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Publication numberUS6852788 B2
Publication typeGrant
Application numberUS 10/002,590
Publication dateFeb 8, 2005
Filing dateDec 5, 2001
Priority dateDec 5, 2001
Fee statusPaid
Also published asCA2465835A1, CA2465835C, EP1453903A2, EP1453903A4, US20030102600, WO2003050177A2, WO2003050177A3
Publication number002590, 10002590, US 6852788 B2, US 6852788B2, US-B2-6852788, US6852788 B2, US6852788B2
InventorsMichael J. Stevenson, Robert Alan Reeves
Original AssigneeMichael J. Stevenson
Export CitationBiBTeX, EndNote, RefMan
External Links: USPTO, USPTO Assignment, Espacenet
Reinforcement composition for rotational molding
US 6852788 B2
Abstract
A mixture of a carrier and binder component and polymer powders is provided as a molding composition for sealing rotational molds or for reinforcing selected areas of rotationally molded parts. The carrier and binder component can be very low density polyethylene, petroleum jelly, hydrocarbon wax, hydrocarbon tackifier, or mixtures thereof, and the polymer powders are thermoplastics having a low melt index. The molding composition is applied to selected areas of the rotational mold, such as to the mating flanges of the mold halves to seal the parting line of the mold, or to areas within the mold where it is desired to have reinforced regions of greater wall thickness, such as ribs or bosses.
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Claims(19)
1. A molding composition consisting essentially of:
a. from 55 to 85 weight percent of thermoplastic polymer particles having a melt index less than 30 and a particle size no greater than about 40 mesh; and
b. from 15 to 45 weight percent of polyethylene having a density less than 0.9 grams/cubic centimeters.
2. A molding composition consisting essentially of:
a. from 55 to 85 weight percent of thermoplastic polymer particles having a melt index less than 30 and a particle size no greater than about 40 mesh; and
b. from 15 to 45 weight percent of petroleum jelly.
3. The molding composition claim 1 or 2 including from 5 to 10 weight percent of reinforcement fibers.
4. The molding composition of claim 1 or 2 wherein the carrier and tackifier component includes a low melting point hydrocarbon wax.
5. The method of rotational molding wherein hollow-form plastic parts are formed by charging thermoplastic polymer particles to a rotational mold comprising at least two mold parts having sealing faces which mate together on a parting line to form a closed internal mold cavity, closing and heating the mold to the molding temperature of the polyolefin while rotating the mold about its major and minor axes for a time sufficient to form the molded part, cooling the mold to a demolding temperature, opening the mold and ejecting the molded part, the improvement which comprises:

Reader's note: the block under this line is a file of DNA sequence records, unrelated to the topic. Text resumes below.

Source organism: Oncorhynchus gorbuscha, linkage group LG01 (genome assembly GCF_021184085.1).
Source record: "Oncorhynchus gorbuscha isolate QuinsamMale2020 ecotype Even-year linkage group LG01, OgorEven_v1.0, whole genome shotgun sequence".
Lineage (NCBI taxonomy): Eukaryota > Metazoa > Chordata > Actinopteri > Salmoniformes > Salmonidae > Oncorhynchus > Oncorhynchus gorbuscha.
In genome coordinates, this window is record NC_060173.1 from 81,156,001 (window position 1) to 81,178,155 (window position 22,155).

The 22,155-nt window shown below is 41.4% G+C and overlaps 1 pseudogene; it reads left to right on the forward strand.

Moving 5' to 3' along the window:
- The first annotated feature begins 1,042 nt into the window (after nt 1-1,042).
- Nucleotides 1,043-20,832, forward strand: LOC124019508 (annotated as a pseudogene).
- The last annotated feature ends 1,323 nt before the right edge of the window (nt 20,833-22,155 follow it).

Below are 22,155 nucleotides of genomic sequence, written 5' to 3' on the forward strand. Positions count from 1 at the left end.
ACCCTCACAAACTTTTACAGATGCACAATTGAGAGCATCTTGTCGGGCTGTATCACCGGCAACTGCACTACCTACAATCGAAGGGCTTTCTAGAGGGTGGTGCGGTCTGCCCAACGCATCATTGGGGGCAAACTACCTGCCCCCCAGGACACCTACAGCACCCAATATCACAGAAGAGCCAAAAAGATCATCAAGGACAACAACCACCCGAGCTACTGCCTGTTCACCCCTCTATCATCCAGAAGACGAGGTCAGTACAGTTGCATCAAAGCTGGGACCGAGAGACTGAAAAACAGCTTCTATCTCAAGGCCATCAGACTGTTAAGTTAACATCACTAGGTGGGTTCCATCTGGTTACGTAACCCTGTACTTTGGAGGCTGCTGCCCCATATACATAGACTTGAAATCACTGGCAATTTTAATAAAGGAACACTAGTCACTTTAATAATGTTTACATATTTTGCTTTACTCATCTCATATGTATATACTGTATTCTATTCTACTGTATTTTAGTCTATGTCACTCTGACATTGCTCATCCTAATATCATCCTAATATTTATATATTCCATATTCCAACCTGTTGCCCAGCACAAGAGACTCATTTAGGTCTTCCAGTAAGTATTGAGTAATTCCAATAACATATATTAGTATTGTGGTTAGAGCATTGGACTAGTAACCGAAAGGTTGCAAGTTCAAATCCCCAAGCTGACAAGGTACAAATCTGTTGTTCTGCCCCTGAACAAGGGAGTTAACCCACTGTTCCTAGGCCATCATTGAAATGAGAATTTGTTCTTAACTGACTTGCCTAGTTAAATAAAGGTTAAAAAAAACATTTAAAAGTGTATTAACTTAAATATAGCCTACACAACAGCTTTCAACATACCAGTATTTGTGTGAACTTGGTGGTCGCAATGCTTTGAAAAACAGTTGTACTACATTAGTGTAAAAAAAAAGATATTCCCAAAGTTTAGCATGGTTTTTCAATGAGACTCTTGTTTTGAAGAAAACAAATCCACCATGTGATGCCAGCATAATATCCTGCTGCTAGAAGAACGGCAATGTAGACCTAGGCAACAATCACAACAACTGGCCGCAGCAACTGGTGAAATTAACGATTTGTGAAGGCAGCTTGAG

applying on a selected internal area of the mold parts at a temperature from 90 to 190 degrees F. prior to closing and heating the mold, a molding composition consisting essentially of: from 55 to 85 weight percent of thermoplastic polymer particles having a melt index less than 30 and a particle size no greater than about 40 mesh; and a carrier and binder component selected from the group consisting of petroleum jelly, very low density polyolefins, hydrocarbon waxes, hydrocarbon tackifiers and mixtures thereof in an amount from 15 to 45 weight percent of the composition.
6. The method of claim 5 wherein a plug of the molding composition is applied to a selected wall area of the mold and the plug cures into an integral, interior boss on the molded part during the heating and rotating of the mold.
7. The method of claim 5 wherein a bead of the molding composition is applied to a selected wall area of the mold and the bead cures into an integral, interior rib on the molded part during the heating and rotating of the mold.
8. The method of claim 5 wherein the mold has at least one recess in its wall and the molding composition is applied to fill the recess and cures into an integral, exterior protrusion on the molded part.
9. The method of claim 5 wherein the molding composition is formed into a solid preform and the solid preform is applied to a selected interior surface of the mold.
10. The method of claim 9 including the step of applying a pressure sensitive adhesive to the selected interior surface of the mold to immobilize the preform on the wall of the mold during the heating and rotating of the mold.
11. The method of rotational molding wherein hollow-form plastic parts are formed by charging thermoplastic polymer particles to a rotational mold comprising at least two mold parts having sealing faces which mate together on a parting line to form a closed internal mold cavity, closing and heating the mold to the molding temperature of the polyolefin while rotating the mold about its major and minor axes for a time sufficient to form the molded part, cooling the mold to a demolding temperature, opening the mold and ejecting the molded part and wherein the sealing faces of the mold mate with a separation gap along at least a portion of their sealing faces, the improvement which comprises:
applying to said portion of the sealing faces of said mold parts prior to closing and heating the mold, a molding composition consisting essentially of: from 55 to 85 weight percent of thermoplastic polymer particles having a melt index less than 30 and a particle size no greater than about 40 mesh; and a carrier and binder component selected from the group consisting of petroleum jelly, very low density polyolefins, hydrocarbon waxes, hydrocarbon tackifiers and mixtures thereof in an amount from 15 to 45 weight percent of the composition to close said gap when said mold is closed.
12. The method of repairing a structural void in a rotationally molded part having an open area in the wall thereof which comprises:
a. applying a plug of a molding composition to said wall to close said open area, said molding composition consisting essentially of: from 55 to 85 weight percent of thermoplastic polymer particles having a melt index less than 30 and a particle size no greater than about 40 mesh; and a carrier and binder component selected from the group consisting of petroleum jelly, very low density polyolefins, hydrocarbon waxes, hydrocarbon tackifiers and mixtures thereof in an amount from 15 to 45 weight percent of the composition; and